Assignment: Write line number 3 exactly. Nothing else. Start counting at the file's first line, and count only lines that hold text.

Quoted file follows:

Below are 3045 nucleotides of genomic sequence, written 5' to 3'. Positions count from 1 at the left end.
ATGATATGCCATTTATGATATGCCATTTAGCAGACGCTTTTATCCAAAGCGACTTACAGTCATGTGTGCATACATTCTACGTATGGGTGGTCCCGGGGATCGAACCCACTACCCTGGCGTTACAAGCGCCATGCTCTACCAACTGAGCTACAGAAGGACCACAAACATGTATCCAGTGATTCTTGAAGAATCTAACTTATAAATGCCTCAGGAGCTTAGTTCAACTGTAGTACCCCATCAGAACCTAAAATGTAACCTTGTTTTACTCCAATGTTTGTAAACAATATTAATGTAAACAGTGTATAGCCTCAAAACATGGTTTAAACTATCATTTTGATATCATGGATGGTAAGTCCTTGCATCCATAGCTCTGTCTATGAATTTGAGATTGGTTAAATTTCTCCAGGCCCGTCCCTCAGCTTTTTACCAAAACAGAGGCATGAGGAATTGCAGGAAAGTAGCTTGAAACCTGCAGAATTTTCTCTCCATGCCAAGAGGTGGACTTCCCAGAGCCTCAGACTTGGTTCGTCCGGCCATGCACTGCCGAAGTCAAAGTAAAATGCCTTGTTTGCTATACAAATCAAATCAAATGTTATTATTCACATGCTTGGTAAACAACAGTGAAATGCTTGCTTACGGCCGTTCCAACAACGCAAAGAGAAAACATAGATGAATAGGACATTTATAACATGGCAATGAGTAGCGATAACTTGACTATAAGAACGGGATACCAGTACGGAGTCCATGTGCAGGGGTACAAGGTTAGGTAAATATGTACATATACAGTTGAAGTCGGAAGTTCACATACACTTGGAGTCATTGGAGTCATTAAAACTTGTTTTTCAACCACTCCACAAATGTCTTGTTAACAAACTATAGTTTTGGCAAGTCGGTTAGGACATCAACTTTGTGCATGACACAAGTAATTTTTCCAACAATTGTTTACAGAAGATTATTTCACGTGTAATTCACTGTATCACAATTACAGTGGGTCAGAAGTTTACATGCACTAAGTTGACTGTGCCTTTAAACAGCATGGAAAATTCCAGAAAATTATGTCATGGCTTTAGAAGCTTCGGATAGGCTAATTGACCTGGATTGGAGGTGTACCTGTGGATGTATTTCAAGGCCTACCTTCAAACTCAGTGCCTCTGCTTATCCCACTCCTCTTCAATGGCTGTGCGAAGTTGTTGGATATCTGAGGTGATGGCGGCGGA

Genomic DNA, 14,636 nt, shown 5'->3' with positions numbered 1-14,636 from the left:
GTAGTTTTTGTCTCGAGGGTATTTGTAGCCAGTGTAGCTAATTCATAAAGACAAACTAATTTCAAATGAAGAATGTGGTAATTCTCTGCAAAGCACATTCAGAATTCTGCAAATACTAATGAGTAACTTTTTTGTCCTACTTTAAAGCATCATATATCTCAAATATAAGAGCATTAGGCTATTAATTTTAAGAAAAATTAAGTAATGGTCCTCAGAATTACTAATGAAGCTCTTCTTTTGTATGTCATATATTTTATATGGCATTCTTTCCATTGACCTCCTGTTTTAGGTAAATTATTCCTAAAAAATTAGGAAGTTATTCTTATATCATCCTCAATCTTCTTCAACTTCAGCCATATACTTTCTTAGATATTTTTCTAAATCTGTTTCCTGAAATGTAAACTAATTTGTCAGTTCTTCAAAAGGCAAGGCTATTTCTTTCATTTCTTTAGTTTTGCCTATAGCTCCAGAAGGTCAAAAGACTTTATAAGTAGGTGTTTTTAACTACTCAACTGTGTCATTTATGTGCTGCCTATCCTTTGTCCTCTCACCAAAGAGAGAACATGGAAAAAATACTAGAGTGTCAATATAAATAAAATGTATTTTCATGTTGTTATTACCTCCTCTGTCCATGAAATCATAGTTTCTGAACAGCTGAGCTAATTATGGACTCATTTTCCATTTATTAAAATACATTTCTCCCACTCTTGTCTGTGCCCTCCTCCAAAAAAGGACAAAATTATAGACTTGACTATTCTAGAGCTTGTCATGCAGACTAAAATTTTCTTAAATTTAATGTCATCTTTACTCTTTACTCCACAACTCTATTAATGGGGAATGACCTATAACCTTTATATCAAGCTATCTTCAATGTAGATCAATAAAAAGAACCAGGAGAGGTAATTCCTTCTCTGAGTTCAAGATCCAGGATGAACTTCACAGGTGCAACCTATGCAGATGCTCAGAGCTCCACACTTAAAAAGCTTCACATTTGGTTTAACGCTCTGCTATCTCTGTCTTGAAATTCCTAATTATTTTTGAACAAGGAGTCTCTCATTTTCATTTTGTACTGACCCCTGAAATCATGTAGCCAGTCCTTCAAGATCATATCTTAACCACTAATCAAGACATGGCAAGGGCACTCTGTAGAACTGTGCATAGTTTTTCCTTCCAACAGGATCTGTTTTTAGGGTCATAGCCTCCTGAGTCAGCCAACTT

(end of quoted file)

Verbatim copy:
Genomic DNA, 14,636 nt, shown 5'->3' with positions numbered 1-14,636 from the left: